Bittersweet Celebration This work has been published in the Teen Ink monthly print magazine.

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     On January 20, 2005, I stood on the National Mall in Washington, D.C. to hear the President and Vice President sworn in. I was torn between excitement and dismay: there I was in our glorious capital, witnessing history and traditions, the present and uncertain future surrounding me, but I could not freely rejoice.

I was waiting to see a president whose policies I despised sworn in for another four years, and my heart was trembling. Four years, I thought, and remembered what he had done in the last four. I was scared to think of what he might do, what he might take away or irreparably damage in the next four. I found no comfort in the thousands around me, for I was confounded by them and their support. I do not know whether their following him clearly or their blind adoration frightened me more.

I found no comfort in his speech either, although some was intended. When he talked of “the consequential times in which we live,” I could only think of the decades-long consequences his actions have imposed on my generation. We will be the ones left with diplomatic relations to repair, and the burden of a debt so large that it is hard to comprehend. Again this year we face a record deficit. Those who force it upon us will just walk away.

He asked this next generation “to believe the evidence of your eyes,” but if he could see what I and others do, I do not think he would have asked. We have seen brothers, fathers, uncles, sons, sisters, daughters and mothers die for a cause that does not exist. Those who survive return to a weak economy and uncertain job market. In three years we have seen the empathy and support for America dwindle to a memory.

He asked for tolerance toward others, but in this land where we fly the flag of freedom and equality for all, we will not allow two people who love each other to marry because they are the same sex. Is that the equality and liberty we tout abroad and die for every day? I hope one day people will look back on this inequality the way we currently look back on “separate but equal.”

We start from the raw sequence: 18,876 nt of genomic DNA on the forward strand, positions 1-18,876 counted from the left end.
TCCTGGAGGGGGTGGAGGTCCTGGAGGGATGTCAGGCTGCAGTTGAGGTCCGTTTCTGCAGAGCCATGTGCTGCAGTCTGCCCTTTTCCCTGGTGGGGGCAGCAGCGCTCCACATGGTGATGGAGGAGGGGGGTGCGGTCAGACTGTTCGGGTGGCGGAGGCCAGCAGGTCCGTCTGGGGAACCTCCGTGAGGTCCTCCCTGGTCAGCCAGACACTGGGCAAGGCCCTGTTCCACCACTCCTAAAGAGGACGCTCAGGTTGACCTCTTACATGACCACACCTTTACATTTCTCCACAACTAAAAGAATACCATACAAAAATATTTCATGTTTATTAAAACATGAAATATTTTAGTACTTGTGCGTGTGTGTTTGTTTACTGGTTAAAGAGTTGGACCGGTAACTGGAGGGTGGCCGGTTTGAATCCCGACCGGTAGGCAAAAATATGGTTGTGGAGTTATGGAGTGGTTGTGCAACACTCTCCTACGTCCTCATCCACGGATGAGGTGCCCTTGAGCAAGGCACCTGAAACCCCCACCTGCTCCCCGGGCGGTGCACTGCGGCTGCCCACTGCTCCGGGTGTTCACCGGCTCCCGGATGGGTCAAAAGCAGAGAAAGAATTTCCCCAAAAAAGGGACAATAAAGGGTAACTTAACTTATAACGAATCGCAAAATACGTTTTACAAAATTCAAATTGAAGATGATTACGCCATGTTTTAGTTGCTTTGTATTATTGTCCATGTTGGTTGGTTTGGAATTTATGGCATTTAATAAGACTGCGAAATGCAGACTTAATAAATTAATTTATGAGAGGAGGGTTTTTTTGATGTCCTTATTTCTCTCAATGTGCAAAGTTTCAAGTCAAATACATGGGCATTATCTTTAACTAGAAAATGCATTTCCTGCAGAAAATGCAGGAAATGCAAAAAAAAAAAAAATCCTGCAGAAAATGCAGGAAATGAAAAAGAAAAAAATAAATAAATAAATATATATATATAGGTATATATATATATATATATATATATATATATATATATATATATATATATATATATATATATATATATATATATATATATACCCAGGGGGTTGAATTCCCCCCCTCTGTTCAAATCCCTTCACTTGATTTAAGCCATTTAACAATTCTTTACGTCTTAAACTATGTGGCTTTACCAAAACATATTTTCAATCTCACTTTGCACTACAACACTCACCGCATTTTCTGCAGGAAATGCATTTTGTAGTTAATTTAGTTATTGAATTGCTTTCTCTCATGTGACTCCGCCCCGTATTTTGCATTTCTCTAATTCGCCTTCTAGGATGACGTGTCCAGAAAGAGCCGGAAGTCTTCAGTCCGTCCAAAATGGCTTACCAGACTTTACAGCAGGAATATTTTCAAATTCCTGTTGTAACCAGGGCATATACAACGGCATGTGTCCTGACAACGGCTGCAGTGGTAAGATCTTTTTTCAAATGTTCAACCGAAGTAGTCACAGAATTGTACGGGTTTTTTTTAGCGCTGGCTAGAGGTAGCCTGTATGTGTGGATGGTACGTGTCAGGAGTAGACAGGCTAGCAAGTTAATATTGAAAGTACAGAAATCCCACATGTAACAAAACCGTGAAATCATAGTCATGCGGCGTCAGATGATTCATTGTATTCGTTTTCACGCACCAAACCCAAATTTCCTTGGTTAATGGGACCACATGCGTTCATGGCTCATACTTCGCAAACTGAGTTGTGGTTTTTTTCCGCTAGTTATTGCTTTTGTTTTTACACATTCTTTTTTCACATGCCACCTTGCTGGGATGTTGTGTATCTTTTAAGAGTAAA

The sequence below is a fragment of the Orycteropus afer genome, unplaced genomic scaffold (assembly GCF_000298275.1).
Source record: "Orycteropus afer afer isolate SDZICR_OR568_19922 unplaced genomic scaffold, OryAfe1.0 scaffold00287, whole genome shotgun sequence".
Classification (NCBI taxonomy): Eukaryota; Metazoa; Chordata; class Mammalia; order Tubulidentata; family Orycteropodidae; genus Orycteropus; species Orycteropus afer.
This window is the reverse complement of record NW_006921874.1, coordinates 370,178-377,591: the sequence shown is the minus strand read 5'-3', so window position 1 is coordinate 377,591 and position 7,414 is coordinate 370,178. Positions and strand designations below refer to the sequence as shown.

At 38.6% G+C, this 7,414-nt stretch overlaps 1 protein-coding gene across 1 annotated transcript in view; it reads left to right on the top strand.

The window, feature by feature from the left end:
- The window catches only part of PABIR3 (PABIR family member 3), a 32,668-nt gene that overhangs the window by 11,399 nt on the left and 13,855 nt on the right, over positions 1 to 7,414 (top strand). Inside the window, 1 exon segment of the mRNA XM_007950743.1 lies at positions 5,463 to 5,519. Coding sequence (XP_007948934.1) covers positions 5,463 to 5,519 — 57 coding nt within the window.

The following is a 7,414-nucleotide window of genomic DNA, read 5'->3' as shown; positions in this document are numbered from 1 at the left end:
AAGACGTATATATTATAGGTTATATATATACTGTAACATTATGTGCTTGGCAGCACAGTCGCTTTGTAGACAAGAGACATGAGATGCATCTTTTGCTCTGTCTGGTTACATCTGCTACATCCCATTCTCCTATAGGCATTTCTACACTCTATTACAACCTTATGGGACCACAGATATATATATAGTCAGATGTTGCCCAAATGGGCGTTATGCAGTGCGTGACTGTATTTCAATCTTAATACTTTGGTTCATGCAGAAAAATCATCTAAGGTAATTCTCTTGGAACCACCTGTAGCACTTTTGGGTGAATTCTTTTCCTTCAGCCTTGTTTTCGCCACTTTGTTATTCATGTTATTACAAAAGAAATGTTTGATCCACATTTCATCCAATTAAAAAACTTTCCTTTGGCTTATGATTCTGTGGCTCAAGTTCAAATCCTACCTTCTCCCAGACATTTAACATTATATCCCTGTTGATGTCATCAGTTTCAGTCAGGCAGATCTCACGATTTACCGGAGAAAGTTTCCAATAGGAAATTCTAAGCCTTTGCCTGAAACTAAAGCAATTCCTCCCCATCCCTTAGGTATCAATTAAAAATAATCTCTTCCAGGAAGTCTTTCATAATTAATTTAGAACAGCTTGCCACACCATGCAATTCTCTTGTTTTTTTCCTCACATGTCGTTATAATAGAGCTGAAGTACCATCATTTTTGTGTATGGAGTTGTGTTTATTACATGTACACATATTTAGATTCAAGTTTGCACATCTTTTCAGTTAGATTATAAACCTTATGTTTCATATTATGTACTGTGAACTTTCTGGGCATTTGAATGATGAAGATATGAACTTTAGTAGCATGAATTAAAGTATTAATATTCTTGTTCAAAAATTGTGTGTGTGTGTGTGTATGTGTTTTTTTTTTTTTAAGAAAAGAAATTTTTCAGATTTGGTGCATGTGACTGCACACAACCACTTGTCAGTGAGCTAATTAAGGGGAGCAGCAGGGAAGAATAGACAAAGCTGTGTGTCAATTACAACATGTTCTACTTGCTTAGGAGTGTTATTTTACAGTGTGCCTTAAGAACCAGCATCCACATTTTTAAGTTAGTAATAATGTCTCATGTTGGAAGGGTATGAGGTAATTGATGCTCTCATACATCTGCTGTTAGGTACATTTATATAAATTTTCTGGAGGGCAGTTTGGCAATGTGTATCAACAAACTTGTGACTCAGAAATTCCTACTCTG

The President stated that “as long as whole regions simmer in resentment and tyranny prone to ideologies that feed hatred ... violence will gather and multiply.” With our great arrogance, we are only growing and cutting the wood to feed this fire of resentment toward America. With the ideologies and stereotypes that we ourselves embody and promote, the only force that can “break the reign of hatred and resentment” that is in part created by us is not (as he says) human freedom imposed on others, but the tolerance and acceptance of other people and their cultures. Only through that will we achieve lasting peace and freedom. Violence and hate, claimed Martin Luther King, Jr. only beget violence and hate. “You may murder the hater but you do not murder hate.” We are doing nothing but incurring more hatred each day we spend in Iraq.

Our survival as a country begins not abroad, as Bush argues, but here at home. Until we fully accept one another and have full and just equality for all, we cannot with an open conscience persuade and promote either by words or by force what we cannot show by example.

This work has been published in the Teen Ink monthly print magazine. This piece has been published in Teen Ink’s monthly print magazine.






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